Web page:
- Company Objectives and Resources: The target market must align with the company’s objectives and can be served by utilizing the current company’s resources.
Analysis and Selection of Market Segmentation
- Single Market Coverage: Under this strategy, a company selects only one market segment and prepares a marketing mix for this. (e.g., selling WaiWai noodles in only a Bharatpur city)
- Multi-Segment Coverage: The company selects two or more segments at a time and prepares separate market strategies accordingly. (e.g., selling WaiWai noodles in cities like Bharatpur, Nawalparasi, Ratnanagar, and Gaindakot)
- Product Specialization: The company sells one type of product in several market segments. (e.g., selling only WaiWai noodles in cities like Bharatpur, Nawalparasi, Ratnanagar, and Gaindakot)
- Market Specialization: The company selects only one market segment and deals with different types of products by specializing in them. (e.g., selling noodles like WaiWai, Mama, Akabare, etc. in only a Bharatpur city)
- Full Market Coverage: The company selects all the market segments as far as possible and deals with all the products under one line. (e.g., selling noodles like WaiWai, Mama, Akabare, etc. in cities like Bharatpur, Nawalparasi, Ratnanagar, Gaindakot, etc.)
It is the act of positioning the product in the mind of the customer (e.g. expensive items for higher income groups).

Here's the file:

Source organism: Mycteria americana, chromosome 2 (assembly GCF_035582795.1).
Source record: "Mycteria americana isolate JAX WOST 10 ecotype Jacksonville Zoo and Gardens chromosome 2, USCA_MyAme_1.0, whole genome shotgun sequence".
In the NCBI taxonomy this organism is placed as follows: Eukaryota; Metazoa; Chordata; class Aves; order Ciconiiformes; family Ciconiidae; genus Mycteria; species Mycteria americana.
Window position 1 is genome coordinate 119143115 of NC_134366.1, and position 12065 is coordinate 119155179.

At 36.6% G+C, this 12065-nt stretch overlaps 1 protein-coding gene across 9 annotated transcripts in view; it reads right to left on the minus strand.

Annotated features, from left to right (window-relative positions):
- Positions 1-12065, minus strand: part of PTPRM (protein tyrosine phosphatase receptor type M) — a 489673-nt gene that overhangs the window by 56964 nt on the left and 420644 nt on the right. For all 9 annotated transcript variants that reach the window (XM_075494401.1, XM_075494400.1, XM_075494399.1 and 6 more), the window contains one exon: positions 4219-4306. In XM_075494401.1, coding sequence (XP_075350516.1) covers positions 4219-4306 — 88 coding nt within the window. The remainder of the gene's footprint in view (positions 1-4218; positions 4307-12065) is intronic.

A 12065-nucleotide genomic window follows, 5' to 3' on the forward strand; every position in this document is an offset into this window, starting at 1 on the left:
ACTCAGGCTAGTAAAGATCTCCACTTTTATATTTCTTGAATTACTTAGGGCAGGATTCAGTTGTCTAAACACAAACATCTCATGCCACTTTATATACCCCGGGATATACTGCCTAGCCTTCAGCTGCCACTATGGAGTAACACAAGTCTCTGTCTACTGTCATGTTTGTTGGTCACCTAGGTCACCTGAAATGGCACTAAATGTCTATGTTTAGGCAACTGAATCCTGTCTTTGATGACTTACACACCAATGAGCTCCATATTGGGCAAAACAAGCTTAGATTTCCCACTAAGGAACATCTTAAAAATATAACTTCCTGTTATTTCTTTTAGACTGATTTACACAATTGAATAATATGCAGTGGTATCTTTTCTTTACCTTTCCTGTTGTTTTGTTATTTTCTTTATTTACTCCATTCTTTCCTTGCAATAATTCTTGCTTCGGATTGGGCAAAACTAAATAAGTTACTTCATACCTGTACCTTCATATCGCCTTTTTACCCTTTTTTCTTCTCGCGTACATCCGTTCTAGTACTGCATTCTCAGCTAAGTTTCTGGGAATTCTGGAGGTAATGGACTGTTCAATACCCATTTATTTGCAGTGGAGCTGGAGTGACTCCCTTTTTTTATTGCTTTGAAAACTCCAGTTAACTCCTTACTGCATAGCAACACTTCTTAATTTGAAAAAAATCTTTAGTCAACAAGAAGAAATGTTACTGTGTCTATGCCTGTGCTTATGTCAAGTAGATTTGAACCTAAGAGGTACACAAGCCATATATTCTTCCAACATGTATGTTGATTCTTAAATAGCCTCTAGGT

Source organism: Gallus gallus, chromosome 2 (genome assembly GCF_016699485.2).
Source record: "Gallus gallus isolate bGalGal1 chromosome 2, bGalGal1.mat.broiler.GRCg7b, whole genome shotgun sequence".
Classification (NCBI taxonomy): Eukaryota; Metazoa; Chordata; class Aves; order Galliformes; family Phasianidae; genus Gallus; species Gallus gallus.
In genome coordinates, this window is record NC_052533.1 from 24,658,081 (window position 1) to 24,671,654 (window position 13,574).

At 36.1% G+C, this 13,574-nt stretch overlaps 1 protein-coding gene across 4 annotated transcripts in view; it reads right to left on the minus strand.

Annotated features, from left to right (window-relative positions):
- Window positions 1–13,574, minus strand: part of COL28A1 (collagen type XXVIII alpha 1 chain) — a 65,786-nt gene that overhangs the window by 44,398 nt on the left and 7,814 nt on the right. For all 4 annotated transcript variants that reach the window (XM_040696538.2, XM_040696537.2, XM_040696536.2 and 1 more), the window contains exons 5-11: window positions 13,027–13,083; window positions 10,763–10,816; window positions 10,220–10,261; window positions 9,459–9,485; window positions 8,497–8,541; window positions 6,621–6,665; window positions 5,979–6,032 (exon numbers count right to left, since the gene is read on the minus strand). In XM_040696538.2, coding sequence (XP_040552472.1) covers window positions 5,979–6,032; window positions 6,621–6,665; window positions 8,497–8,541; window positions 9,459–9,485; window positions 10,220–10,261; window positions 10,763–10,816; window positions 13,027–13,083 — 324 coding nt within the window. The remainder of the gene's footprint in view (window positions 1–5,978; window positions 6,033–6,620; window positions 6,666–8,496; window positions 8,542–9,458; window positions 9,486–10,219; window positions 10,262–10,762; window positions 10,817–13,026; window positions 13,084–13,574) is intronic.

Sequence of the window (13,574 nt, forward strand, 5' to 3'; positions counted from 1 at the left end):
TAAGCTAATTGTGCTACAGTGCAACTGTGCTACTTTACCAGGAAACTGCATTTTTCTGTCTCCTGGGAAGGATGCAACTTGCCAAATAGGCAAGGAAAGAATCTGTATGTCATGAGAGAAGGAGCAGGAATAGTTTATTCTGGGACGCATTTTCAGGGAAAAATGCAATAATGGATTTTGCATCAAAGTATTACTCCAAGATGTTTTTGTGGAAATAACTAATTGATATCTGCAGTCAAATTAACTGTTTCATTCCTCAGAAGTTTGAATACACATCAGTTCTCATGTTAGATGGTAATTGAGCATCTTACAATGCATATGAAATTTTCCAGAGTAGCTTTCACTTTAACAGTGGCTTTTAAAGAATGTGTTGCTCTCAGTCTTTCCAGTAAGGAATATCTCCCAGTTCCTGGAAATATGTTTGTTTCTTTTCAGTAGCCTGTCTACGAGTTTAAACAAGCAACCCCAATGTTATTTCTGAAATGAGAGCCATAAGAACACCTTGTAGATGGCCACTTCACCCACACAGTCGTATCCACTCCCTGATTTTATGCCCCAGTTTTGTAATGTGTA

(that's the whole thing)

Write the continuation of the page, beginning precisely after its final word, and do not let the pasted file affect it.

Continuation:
“Positioning is the act of designing the company’s image and value offer so that segmented customers understand and appreciate what the company stands for in relation to its competitors.” – Philip Kotler
It is implanting the product’s unique benefits and differentiation in the customer’s mind.
Types of Product Positioning
- Attribute Positioning: It is positioning what attributes products possess in the consumer’s mind. (features, size, color, durability, RAM, screen quality, etc. of Samsung Galaxy Core Prime)
- Benefits Positioning: It is positioning what benefits products give in the consumer’s mind. (better health, brightening and protection of teeth by using Colgate toothpaste)
- Occasions Positioning: It is positioning on what occasions the product is used. (umbrella for summer, jackets for winter, traveling for holidays, etc.)
- User Positioning: It is positioning what type of people will use the products. (upper class, lower class, children, adults, lovers, spouses, etc.)
- Product Class Positioning: It is positioning by categorizing the product’s class. (local/imported, costly/cheaper, branded/regular, etc.)
- Image Class Positioning: It creates the image of the product using metaphors. (strong as a Tiger, fast as a Cheetah, feel like a Princess, comfortable like Heaven, etc.)
Product Positioning Process
- Identify potential competitive advantages (why the customers should use your product).
- Choosing the competitive advantage (choosing a specific advantage of the product that is rare).
- Selecting an overall positioning strategy (deciding the complete process of maintaining advantage to the product and delivering it to the market).
- Developing a positioning statement (crafting the best lines for promoting promised advantage).
- Communicating and delivering the competitive advantages (delivering the promised advantage in terms of promotion and actual experience of the product).